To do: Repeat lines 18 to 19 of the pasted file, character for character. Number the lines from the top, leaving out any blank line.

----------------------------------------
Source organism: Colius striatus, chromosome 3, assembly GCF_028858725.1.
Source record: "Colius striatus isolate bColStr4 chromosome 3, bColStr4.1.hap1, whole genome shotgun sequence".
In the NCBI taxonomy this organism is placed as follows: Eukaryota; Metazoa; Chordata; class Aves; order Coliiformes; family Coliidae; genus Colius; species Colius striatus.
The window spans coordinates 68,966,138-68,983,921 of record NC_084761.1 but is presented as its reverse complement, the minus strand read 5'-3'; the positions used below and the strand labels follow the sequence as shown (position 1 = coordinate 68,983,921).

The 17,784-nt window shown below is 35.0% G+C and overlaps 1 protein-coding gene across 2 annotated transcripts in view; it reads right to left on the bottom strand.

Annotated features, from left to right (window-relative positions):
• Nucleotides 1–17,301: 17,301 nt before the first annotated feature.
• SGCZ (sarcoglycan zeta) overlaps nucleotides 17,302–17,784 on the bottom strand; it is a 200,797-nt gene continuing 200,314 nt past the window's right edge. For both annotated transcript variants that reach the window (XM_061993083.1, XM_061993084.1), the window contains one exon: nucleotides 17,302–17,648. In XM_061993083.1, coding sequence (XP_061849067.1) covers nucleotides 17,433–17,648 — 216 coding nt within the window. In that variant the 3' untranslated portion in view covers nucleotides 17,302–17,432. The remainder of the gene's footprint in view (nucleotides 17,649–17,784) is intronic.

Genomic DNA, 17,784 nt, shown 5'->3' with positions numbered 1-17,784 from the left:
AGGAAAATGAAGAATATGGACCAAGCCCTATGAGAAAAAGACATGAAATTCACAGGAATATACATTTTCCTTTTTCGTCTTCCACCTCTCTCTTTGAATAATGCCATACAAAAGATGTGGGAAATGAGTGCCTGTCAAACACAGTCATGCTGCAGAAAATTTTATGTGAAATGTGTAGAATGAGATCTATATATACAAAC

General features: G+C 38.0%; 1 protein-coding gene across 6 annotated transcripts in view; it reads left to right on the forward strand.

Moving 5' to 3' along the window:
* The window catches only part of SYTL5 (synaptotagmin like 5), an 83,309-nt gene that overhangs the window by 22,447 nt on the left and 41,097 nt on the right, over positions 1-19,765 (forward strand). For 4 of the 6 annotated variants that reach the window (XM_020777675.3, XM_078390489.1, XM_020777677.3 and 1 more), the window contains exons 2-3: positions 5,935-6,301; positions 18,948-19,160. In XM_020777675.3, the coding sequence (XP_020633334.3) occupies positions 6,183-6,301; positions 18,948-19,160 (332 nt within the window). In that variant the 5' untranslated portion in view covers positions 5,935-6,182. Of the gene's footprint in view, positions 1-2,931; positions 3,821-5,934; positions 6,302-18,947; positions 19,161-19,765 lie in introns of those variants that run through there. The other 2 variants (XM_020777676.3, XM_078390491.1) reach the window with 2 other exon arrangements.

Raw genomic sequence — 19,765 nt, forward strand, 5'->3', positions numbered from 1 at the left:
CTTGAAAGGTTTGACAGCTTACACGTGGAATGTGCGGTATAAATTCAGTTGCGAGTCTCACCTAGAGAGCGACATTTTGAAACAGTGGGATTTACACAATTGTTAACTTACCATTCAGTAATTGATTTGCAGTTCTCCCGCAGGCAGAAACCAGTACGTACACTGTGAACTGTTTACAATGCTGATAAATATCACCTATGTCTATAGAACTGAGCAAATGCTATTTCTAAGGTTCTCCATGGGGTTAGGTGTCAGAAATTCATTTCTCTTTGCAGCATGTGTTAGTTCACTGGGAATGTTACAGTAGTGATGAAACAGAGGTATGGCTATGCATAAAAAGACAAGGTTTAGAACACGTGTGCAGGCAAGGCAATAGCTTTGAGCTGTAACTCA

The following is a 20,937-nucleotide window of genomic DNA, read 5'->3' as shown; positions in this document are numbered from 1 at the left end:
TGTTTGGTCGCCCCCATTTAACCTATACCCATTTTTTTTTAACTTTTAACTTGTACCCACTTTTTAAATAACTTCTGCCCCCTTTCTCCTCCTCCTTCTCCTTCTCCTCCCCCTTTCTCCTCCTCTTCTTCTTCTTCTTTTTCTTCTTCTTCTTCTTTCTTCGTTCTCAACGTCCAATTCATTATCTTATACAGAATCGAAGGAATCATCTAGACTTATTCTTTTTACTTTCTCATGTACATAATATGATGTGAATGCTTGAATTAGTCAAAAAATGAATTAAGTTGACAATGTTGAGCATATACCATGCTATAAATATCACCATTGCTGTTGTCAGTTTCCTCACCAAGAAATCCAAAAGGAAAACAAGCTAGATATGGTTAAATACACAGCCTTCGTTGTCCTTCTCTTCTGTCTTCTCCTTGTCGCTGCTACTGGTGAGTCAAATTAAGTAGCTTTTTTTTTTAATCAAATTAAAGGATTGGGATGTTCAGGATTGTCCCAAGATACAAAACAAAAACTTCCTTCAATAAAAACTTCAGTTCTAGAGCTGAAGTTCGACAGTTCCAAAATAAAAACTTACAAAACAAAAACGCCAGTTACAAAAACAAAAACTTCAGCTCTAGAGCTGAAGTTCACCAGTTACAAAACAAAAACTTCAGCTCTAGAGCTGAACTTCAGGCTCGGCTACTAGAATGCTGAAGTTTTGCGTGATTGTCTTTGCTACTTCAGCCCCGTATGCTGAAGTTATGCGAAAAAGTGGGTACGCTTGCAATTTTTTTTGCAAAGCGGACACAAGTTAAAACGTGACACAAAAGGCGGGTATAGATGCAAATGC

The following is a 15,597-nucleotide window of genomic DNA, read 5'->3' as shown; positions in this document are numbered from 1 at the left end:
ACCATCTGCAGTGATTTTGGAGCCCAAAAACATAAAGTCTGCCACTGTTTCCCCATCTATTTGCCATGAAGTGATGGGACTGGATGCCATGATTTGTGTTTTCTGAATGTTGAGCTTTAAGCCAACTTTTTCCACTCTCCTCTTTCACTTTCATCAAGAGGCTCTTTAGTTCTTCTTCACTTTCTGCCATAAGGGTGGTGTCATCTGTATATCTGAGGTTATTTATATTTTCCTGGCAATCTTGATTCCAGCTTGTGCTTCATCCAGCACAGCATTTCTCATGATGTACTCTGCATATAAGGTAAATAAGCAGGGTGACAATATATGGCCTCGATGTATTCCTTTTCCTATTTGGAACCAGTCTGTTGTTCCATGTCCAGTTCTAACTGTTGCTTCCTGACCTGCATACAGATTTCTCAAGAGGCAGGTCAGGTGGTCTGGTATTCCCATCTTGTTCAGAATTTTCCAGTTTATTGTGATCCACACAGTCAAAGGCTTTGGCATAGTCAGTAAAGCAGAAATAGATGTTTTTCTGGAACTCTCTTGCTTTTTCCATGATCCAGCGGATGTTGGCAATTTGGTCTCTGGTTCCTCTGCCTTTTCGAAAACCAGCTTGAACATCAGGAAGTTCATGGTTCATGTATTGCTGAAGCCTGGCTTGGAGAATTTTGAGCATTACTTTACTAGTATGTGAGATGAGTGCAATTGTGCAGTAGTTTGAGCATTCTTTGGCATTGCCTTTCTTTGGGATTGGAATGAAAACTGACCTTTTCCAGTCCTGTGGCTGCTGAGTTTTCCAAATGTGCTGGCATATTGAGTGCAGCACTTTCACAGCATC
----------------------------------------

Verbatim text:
The following is a 15,597-nucleotide window of genomic DNA, read 5'->3' as shown; positions in this document are numbered from 1 at the left end:
ACCATCTGCAGTGATTTTGGAGCCCAAAAACATAAAGTCTGCCACTGTTTCCCCATCTATTTGCCATGAAGTGATGGGACTGGATGCCATGATTTGTGTTTTCTGAATGTTGAGCTTTAAGCCAACTTTTTCCACTCTCCTCTTTCACTTTCATCAAGAGGCTCTTTAGTTCTTCTTCACTTTCTGCCATAAGGGTGGTGTCATCTGTATATCTGAGGTTATTTATATTTTCCTGGCAATCTTGATTCCAGCTTGTGCTTCATCCAGCACAGCATTTCTCATGATGTACTCTGCATATAAGGTAAATAAGCAGGGTGACAATATATGGCCTCGATGTATTCCTTTTCCTATTTGGAACCAGTCTGTTGTTCCATGTCCAGTTCTAACTGTTGCTTCCTGACCTGCATACAGATTTCTCAAGAGGCAGGTCAGGTGGTCTGGTATTCCCATCTTGTTCAGAATTTTCCAGTTTATTGTGATCCACACAGTCAAAGGCTTTGGCATAGTCAGTAAAGCAGAAATAGATGTTTTTCTGGAACTCTCTTGCTTTTTCCATGATCCAGCGGATGTTGGCAATTTGGTCTCTGGTTCCTCTGCCTTTTCGAAAACCAGCTTGAACATCAGGAAGTTCATGGTTCATGTATTGCTGAAGCCTGGCTTGGAGAATTTTGAGCATTACTTTACTAGTATGTGAGATGAGTGCAATTGTGCAGTAGTTTGAGCATTCTTTGGCATTGCCTTTCTTTGGGATTGGAATGAAAACTGACCTTTTCCAGTCCTGTGGCTGCTGAGTTTTCCAAATGTGCTGGCATATTGAGTGCAGCACTTTCACAGCATC